Oh, and Curry also had six steals! As a team the Warriors racked up 19 takeaways, including 4 from Payton, and two each from Draymond Green, Kevon Looney, and Otto Porter Jr. Overall, the Clippers turned the ball over 24 times. Porter poured in 18 points off the bench, led the team with ten rebounds and a +22 plus-minus, and inspired thousands of Warriors fans to study the CBA for ways the team can keep Porter on the team after this season. Andrew Wiggins had a quiet 12 points but two blocks and seven rebounds, and Chris Chiozza, Juan Toscano-Anderson, and Nemanja Bjelica were positives off the bench, despite combining for six points in their 53 combined minutes.

For the Clippers, Paul George scored 30 points but didn’t get a lot of help. He also didn’t have a lot of ball control, suffering eight turnovers to the Warriors’ pickpocketing ways. George rang up five assists, but they were all in the third quarter, where he was a one-man offense. Marcus Morris and Eric Bledsoe had 13 points, and Bledsoe paced the Clips with 10 rebounds. Luke Kennard was a non-factor with five points in a whopping 34 minutes of play, but that was still better than Reggie Jackson’s 21 scoreless minutes. Bledsoe and Jackson, ostensibly point guards, delivered two combined assists (both Jackson’s).

The game started slowly with a 24-20 first quarter to the Clippers, on the strength of Morris’ nine points and a huge offensive rebounding effort, with LA grabbing seven offensive boards. That counteracted Curry’s three steals, and his two threes, but the Clips went cold in the second. They shot 29% in the quarter, made no threes, and only survived by getting to the foul line. But with 1:40 left, Curry nailed a three and the Warriors took a lead that they would never relinquish.

Ultimately, it simply didn’t feel like the Clippers had the right players to deal with the Warriors small lineups. Centers Hartenstein and Serge Ibaka were largely ineffective on defense, and after the first, neither they nor Ivica Zubac could punish the smaller Warriors in the paint or on the boards. And when the wings handled the ball, the Warriors took it away, leading 18-7 in fast break points. Even when the Warriors turned it over themselves, it felt like they hustled back to get a stop or a turnover almost every time.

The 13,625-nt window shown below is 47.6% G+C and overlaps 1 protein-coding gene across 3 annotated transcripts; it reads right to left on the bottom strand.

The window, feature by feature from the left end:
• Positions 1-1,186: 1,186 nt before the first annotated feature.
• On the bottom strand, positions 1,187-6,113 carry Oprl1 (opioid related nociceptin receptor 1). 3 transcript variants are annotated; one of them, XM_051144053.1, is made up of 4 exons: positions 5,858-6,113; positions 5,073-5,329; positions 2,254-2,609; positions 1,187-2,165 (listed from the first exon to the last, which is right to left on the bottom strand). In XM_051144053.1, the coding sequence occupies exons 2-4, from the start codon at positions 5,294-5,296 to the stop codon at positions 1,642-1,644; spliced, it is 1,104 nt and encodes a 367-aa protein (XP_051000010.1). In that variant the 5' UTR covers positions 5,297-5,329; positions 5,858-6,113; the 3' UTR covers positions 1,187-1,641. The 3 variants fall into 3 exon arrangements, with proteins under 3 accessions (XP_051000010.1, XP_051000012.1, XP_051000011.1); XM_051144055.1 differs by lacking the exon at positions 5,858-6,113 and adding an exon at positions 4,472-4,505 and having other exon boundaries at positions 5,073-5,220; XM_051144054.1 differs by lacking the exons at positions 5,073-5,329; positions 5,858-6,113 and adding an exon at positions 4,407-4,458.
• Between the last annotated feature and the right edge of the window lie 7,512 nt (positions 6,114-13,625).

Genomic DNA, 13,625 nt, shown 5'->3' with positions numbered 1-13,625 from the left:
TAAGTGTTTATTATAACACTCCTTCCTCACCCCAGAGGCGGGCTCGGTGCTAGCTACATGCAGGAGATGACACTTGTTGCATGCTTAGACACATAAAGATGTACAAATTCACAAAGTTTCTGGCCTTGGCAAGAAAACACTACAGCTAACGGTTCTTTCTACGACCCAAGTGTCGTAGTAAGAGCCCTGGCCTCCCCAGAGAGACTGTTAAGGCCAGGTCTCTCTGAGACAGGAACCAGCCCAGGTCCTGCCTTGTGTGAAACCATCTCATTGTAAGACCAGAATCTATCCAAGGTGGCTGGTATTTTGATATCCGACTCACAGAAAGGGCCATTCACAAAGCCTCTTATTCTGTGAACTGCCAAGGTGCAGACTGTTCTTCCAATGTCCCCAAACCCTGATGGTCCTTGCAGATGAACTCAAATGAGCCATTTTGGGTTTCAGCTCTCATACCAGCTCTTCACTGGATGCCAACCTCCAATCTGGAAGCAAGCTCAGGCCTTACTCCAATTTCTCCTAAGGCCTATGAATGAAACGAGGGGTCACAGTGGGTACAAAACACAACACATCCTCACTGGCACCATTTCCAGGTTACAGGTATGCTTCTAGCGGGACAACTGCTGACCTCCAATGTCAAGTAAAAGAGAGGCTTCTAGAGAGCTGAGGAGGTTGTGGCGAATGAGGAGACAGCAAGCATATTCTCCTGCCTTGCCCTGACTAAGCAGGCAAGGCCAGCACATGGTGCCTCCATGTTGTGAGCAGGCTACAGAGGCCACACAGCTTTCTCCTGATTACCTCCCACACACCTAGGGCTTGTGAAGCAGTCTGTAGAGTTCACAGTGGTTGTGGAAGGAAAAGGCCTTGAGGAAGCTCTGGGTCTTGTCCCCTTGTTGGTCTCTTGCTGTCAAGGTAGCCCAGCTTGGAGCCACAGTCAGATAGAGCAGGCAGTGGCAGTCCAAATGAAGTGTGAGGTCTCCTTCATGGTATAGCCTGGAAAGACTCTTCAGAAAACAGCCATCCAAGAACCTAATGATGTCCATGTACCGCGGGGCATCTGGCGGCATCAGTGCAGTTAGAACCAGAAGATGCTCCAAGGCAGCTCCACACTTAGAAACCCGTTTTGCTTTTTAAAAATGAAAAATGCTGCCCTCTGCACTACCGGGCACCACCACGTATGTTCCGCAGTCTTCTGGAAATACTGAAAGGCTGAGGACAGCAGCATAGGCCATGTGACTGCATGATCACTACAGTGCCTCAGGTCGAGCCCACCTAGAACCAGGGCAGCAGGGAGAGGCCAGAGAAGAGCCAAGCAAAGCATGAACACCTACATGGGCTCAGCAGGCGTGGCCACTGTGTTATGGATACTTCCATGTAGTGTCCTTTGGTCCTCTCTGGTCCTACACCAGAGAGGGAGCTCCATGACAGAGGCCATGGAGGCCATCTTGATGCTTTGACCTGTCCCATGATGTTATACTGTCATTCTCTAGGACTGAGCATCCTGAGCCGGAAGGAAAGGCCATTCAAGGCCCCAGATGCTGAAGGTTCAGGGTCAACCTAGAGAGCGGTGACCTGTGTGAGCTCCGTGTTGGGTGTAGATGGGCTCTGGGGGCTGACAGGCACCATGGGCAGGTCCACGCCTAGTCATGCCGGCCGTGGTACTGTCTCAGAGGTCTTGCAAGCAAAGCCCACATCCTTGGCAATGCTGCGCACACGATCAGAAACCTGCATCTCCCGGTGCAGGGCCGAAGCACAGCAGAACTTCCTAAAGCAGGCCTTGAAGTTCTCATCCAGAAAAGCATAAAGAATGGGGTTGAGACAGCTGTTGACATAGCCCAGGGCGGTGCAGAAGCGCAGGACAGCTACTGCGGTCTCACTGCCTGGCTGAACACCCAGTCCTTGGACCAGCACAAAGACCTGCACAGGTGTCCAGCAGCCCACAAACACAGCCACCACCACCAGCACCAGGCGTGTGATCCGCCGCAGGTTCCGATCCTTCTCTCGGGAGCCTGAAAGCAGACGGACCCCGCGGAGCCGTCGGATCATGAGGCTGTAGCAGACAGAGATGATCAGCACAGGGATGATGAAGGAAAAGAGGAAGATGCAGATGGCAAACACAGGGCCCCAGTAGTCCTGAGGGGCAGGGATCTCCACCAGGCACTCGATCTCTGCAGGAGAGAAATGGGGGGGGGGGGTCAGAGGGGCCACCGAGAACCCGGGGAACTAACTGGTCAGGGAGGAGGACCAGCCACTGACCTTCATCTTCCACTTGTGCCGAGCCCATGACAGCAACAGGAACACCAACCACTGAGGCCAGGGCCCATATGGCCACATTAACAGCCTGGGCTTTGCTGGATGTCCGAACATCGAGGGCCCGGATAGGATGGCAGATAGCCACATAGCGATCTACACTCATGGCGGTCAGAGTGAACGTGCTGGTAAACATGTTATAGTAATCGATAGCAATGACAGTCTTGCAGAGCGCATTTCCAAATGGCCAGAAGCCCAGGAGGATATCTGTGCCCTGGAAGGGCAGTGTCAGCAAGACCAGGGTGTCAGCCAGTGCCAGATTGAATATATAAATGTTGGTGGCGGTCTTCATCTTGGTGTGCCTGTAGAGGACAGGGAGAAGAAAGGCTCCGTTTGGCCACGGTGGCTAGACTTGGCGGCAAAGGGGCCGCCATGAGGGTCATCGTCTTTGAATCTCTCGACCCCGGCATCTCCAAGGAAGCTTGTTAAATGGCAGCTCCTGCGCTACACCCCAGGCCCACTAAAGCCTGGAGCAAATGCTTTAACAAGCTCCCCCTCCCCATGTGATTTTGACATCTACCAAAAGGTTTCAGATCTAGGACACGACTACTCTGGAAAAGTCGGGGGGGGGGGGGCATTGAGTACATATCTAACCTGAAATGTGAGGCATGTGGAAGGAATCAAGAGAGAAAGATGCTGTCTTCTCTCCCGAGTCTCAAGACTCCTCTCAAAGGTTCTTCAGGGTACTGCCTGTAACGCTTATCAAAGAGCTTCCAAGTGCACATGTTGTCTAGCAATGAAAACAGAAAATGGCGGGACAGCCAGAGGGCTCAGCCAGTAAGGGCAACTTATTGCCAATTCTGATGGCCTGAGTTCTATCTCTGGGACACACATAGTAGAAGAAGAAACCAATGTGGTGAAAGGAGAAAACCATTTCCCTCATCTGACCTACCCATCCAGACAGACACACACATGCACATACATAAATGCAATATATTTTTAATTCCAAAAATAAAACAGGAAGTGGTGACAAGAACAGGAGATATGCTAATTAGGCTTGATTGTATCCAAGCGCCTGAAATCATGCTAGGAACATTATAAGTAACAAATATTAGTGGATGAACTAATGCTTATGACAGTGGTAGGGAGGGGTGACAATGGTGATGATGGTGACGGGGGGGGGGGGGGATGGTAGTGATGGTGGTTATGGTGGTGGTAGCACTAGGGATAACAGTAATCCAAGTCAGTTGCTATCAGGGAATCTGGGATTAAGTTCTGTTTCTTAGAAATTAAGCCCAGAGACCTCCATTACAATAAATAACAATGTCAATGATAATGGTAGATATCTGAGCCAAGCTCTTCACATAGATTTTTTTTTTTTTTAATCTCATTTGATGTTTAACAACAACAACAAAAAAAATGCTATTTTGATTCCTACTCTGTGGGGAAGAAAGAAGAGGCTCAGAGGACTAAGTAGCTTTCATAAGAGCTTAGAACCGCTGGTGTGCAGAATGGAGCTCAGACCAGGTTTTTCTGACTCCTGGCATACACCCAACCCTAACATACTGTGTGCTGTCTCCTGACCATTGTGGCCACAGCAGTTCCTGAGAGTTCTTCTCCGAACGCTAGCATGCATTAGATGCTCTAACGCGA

In fact, if the Warriors had shot better than 54.5% from the free throw line, the game might not have been as close as it turned out. The free throw struggles for Andrew Wiggins in particular are worth watching: He’s 7-15 in his past three games. Still, nice to see he’s taking more foul shots.

The 18-2 Warriors travel to Phoenix to play the 17-3 Suns, who are one game behind them in the West and currently on a 16-game win streak. No surprise - Chris Paul traditionally plays great after his owner is accused of harassing his employees and using racial slurs. But it should be the best test yet for this Warriors team, who just got news that Klay Thompson and James Wiseman are headed to Santa Cruz to get some court time. If Tuesday wasn’t enough of a challenge, the Suns come to the Chase Center Friday night.

Based on this game, the Suns’ biggest fear should be a no-call on a clear hack on Curry, Frank Kaminsky getting into it with Jordan Poole, and Chris Paul talking smack about the short-lived State Farm commercial featuring “Cliff” Paul and “Sebastian” Curry. If Jake from State Farm is courtside, Curry just might go for 60.